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The order that was never given
In 1983, the French Army decided to renew its motorcycle fleet, with one overriding consideration - buy French! The first consequence of this was the partial cancellation of a contract to purchase Honda CB 350s. Additionally, the Peugeot 80cc SX8 AR issued to other ranks in the army was pretty gutless - 6 hp at the rear wheel over a narrow power band that hardly allowed a convoy to travel rapidly.
Year of Trials
Four prototypes were submitted by Peugeot, MBK, Ligier and Barigo. After a year of trials, just two French machines, both with strong Italian accents, remained in contention- the Peugeot (closely related to the Gilera) and the Ligier (identical twin of a Cagiva). The choice was surprising, since both were two-strokes, which were unpopular with the Army.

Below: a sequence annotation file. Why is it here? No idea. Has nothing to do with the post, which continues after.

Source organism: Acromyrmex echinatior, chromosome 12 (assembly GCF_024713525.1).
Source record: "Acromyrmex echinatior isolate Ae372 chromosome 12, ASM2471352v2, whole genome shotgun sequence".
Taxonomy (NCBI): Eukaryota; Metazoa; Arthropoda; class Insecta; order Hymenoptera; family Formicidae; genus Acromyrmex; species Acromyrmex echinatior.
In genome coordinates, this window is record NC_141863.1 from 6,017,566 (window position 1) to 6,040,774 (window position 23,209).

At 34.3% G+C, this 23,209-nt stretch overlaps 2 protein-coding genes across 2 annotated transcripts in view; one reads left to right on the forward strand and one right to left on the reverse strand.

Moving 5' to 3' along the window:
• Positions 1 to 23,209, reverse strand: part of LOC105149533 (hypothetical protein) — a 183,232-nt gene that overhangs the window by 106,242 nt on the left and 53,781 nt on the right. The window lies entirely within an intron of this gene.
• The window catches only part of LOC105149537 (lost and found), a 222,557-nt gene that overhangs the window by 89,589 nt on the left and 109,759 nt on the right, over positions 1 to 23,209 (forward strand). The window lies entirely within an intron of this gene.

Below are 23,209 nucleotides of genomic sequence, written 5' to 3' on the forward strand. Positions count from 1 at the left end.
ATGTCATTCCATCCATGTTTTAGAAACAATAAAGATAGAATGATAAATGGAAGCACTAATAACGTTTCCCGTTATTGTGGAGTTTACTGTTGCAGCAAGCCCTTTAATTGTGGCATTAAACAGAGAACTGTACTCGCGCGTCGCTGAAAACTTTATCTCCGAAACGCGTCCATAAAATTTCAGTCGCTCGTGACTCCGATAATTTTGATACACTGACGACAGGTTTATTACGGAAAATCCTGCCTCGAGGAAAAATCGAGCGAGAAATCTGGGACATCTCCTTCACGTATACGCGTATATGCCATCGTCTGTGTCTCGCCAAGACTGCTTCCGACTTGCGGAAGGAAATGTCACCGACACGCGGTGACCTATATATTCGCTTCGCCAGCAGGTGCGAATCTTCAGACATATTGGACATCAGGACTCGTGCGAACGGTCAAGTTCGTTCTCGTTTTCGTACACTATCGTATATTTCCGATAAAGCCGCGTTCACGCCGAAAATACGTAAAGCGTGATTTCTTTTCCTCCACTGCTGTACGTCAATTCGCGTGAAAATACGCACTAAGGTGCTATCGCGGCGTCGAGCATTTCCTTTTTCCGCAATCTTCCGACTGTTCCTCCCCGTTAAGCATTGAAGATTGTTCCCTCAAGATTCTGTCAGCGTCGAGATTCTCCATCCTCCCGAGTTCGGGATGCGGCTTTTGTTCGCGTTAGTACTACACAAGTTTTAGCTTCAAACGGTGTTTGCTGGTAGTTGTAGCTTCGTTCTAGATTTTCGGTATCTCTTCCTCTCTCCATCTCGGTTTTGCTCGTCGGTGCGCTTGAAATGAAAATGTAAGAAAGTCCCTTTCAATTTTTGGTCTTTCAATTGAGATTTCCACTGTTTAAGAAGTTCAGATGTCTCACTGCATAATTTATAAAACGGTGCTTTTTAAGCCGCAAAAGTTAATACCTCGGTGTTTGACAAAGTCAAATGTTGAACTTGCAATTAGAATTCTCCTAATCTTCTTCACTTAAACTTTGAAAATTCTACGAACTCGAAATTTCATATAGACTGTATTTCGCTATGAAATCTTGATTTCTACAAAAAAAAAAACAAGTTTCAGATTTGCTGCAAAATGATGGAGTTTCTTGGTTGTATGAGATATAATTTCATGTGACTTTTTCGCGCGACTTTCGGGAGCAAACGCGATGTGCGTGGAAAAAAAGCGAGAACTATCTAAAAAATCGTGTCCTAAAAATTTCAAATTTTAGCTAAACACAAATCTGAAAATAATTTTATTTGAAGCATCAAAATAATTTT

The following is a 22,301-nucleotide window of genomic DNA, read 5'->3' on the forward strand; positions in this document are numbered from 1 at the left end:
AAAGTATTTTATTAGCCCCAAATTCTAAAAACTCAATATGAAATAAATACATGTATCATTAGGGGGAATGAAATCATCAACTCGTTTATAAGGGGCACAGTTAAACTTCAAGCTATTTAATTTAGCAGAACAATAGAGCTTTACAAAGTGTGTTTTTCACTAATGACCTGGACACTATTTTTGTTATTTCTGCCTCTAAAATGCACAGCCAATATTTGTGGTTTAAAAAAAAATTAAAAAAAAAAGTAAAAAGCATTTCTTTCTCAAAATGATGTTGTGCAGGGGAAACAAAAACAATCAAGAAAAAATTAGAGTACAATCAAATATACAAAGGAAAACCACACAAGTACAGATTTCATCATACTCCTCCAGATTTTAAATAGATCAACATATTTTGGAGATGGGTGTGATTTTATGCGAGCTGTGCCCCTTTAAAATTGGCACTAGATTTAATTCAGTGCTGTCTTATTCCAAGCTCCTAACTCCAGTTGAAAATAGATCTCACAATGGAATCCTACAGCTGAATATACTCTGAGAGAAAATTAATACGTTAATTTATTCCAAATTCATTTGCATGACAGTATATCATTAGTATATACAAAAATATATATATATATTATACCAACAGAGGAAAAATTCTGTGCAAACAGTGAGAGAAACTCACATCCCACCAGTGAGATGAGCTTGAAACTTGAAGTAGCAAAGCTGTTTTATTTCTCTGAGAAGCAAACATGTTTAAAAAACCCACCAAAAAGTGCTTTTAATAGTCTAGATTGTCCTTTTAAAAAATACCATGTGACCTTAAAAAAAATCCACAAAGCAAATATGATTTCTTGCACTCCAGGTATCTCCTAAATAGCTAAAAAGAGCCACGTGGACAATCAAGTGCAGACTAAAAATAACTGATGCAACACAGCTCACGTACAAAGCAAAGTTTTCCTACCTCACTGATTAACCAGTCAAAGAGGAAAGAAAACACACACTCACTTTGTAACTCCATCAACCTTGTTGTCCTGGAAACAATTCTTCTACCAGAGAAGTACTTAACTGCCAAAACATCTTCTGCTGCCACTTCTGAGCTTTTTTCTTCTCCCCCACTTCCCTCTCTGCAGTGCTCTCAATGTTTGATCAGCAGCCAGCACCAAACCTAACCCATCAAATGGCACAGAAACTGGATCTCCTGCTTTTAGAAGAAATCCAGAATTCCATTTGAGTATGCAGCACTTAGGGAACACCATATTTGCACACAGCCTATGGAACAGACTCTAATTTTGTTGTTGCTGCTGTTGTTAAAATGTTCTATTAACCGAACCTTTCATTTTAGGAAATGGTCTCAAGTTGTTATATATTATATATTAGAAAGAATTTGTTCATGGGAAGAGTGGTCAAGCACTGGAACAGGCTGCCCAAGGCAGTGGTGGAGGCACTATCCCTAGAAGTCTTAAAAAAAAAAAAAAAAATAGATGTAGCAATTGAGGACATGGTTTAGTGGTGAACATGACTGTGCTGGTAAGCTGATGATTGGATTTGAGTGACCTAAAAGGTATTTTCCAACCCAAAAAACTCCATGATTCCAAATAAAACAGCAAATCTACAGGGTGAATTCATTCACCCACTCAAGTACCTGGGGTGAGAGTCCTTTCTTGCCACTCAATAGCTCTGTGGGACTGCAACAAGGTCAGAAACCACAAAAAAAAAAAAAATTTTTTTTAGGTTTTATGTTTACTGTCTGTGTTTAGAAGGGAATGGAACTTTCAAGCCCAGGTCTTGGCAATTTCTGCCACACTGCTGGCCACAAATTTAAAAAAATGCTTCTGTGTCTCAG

The Peugeot came out on top and ten bikes were distributed to the regiments, and the X200 was the main exhibit on the Peugeot stand at the military exhibition at Satory, near Paris. However, the Army decided against ordering the expected 5000 units, and the project never passed the experimental phase. That was not good enough for Peugeot, which had hoped to launch a civilian version. Even though it was designed for military use, this X200 was closely based on the X125 trail model (which had not achieved the anticipated success). Therefore, Peugeot went in an entirely different direction with the Gilera engine X200, which seems to have been the end of the road for Peugeot motorcycles.
Engine: 183.4cc (68x50.5mm) water-cooled single-cylinder; electronic ignition;
Power Rating: 20 hp @ 7000 rpm
Fuel System: carburetor
Transmission: 6-speed, chain drive
Suspension: telescopic forks (front); swing arm with monoshock (rear); travel 9.25/7.9 inches front/rear
Brakes: 9 inch disc (front); drum (rear)
Wheels: 2.75x21 inch (front); 3.50x18 inch (rear)
The Peugeot-Gilera failed to attract the expected military orders, and it was finally a genuine Italian machine, the Cagiva four stroke, that was chosen.